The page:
line number and file name as in `#line'.  *Note Output::.

File: cpp.info,  Node: Other Commands,  Next: Output,  Prev: Combining Sources,  Up: Top

Miscellaneous Preprocessor Commands

   This section describes three additional preprocessor commands.  They
are not very useful, but are mentioned for completeness.

   The "null command" consists of a `#' followed by a Newline, with
only whitespace (including comments) in between.  A null command is
understood as a preprocessor command but has no effect on the
preprocessor output.  The primary significance of the existence of the
null command is that an input line consisting of just a `#' will
produce no output, rather than a line of output containing just a `#'. 
Supposedly some old C programs contain such lines.

   The ANSI standard specifies that the `#pragma' command has an
arbitrary, implementation-defined effect.  In the GNU C preprocessor,
`#pragma' commands are ignored, except for `#pragma once' (*note

   The `#ident' command is supported for compatibility with certain
other systems.  It is followed by a line of text.  On some systems, the
text is copied into a special place in the object file; on most systems,
the text is ignored and this command has no effect.  Typically `#ident'
is only used in header files supplied with those systems where it is

File: cpp.info,  Node: Output,  Next: Invocation,  Prev: Other Commands,  Up: Top

C Preprocessor Output

   The output from the C preprocessor looks much like the input, except
that all preprocessor command lines have been replaced with blank lines
and all comments with spaces.  Whitespace within a line is not altered;
however, a space is inserted after the expansions of most macro calls.

   Source file name and line number information is conveyed by lines of
the form


which are inserted as needed into the middle of the input (but never
within a string or character constant).  Such a line means that the
following line originated in file FILENAME at line LINENUM.

   After the file name comes zero or more flags, which are `1', `2' or
`3'.  If there are multiple flags, spaces separate them.  Here is what
the flags mean:

     This indicates the start of a new file.

     This indicates returning to a file (after having included another

     This indicates that the following text comes from a system header
     file, so certain warnings should be suppressed.

File: cpp.info,  Node: Invocation,  Next: Concept Index,  Prev: Output,  Up: Top

Invoking the C Preprocessor

   Most often when you use the C preprocessor you will not have to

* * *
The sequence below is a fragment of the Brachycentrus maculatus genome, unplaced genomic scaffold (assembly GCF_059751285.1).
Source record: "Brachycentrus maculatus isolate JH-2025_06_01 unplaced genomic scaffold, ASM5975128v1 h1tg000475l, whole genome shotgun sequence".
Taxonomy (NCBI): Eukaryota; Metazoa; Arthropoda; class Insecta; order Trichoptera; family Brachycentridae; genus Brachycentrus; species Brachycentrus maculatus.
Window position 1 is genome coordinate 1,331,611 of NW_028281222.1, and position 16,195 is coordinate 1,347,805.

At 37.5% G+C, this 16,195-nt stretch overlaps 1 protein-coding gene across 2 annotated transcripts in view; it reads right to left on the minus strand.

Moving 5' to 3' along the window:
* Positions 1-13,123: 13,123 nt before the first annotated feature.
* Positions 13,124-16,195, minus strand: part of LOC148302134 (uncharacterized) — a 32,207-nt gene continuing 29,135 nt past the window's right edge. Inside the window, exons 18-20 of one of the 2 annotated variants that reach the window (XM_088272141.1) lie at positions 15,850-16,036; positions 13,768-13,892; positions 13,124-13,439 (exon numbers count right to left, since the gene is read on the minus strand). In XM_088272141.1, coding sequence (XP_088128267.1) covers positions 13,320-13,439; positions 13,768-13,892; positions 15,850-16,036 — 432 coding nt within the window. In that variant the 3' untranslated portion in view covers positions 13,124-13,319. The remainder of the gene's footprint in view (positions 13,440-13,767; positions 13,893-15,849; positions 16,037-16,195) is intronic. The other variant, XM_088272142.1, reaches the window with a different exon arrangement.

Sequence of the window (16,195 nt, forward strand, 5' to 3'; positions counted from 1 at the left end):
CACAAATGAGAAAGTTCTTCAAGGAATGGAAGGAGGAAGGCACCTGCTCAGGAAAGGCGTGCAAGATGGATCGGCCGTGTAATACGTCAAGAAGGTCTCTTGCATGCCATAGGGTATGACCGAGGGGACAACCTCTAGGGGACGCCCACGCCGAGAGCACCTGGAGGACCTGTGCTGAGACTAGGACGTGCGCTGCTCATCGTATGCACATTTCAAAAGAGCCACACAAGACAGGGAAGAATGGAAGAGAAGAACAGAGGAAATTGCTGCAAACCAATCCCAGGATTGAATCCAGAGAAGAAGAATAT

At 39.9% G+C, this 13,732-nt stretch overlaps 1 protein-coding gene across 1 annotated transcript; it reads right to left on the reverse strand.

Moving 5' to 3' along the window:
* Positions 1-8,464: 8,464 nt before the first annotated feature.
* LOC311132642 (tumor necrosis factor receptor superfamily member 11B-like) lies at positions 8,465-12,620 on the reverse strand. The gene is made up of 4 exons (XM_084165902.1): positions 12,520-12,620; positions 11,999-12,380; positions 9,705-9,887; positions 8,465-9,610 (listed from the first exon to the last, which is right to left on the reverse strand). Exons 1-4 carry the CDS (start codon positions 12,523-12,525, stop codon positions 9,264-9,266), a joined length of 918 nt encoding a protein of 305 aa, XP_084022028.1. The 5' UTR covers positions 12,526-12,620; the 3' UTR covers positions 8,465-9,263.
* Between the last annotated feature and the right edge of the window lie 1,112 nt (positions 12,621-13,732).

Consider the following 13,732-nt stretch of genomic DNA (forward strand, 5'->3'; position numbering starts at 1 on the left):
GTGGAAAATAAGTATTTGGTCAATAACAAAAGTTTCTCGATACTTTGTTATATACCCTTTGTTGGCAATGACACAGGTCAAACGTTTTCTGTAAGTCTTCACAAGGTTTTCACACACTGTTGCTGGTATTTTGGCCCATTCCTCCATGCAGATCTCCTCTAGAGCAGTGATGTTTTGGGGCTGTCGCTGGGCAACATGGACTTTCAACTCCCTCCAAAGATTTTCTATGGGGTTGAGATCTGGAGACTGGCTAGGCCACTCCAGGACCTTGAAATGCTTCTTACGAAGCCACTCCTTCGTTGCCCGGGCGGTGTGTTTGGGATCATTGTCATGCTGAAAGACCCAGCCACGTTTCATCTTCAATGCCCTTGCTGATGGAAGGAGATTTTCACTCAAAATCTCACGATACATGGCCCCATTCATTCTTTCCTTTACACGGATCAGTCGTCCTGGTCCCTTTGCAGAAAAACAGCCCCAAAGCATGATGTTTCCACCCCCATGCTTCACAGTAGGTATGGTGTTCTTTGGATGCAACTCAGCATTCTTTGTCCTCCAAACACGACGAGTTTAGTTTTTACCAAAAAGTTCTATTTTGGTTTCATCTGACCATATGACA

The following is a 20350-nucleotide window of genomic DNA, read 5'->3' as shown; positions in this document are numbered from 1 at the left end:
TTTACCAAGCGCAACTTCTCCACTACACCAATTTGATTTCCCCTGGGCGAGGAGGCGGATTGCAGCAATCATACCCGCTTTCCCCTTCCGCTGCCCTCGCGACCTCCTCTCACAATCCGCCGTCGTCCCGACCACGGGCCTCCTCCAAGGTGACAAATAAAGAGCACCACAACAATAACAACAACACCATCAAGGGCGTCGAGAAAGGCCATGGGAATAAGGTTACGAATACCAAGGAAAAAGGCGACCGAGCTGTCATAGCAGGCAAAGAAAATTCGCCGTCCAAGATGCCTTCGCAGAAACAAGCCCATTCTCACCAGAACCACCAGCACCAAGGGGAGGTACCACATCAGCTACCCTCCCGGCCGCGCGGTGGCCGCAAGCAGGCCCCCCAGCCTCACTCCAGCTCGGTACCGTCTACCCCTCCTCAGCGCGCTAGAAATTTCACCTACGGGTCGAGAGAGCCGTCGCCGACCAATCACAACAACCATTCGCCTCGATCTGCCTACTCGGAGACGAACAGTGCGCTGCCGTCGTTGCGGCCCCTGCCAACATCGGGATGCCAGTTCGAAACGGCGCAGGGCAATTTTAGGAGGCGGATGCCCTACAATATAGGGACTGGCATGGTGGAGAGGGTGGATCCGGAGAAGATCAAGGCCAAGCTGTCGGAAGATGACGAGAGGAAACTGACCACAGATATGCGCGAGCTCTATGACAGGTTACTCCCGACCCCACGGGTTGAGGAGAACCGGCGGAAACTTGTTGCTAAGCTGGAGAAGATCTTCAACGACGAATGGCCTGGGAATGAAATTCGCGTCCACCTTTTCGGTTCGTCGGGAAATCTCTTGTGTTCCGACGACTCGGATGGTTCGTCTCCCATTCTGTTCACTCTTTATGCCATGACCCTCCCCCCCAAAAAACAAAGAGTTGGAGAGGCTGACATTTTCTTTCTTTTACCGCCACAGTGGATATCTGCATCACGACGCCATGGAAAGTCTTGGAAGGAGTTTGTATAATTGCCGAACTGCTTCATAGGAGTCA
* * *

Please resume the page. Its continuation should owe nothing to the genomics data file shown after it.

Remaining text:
invoke it explicitly: the C compiler will do so automatically. 
However, the preprocessor is sometimes useful individually.

   The C preprocessor expects two file names as arguments, INFILE and
OUTFILE.  The preprocessor reads INFILE together with any other files
it specifies with `#include'.  All the output generated by the combined
input files is written in OUTFILE.

   Either INFILE or OUTFILE may be `-', which as INFILE means to read
from standard input and as OUTFILE means to write to standard output. 
Also, if OUTFILE or both file names are omitted, the standard output
and standard input are used for the omitted file names.

   Here is a table of command options accepted by the C preprocessor.
These options can also be given when compiling a C program; they are
passed along automatically to the preprocessor when it is invoked by the

     Inhibit generation of `#'-lines with line-number information in
     the output from the preprocessor (*note Output::.).  This might be
     useful when running the preprocessor on something that is not C
     code and will be sent to a program which might be confused by the

     Do not discard comments: pass them through to the output file.
     Comments appearing in arguments of a macro call will be copied to
     the output before the expansion of the macro call.

     Try to imitate the behavior of old-fashioned C, as opposed to ANSI

        * Traditional macro expansion pays no attention to singlequote
          or doublequote characters; macro argument symbols are
          replaced by the argument values even when they appear within
          apparent string or character constants.

        * Traditionally, it is permissable for a macro expansion to end
          in the middle of a string or character constant.  The
          constant continues into the text surrounding the macro call.

        * However, traditionally the end of the line terminates a
          string or character constant, with no error.

        * In traditional C, a comment is equivalent to no text at all.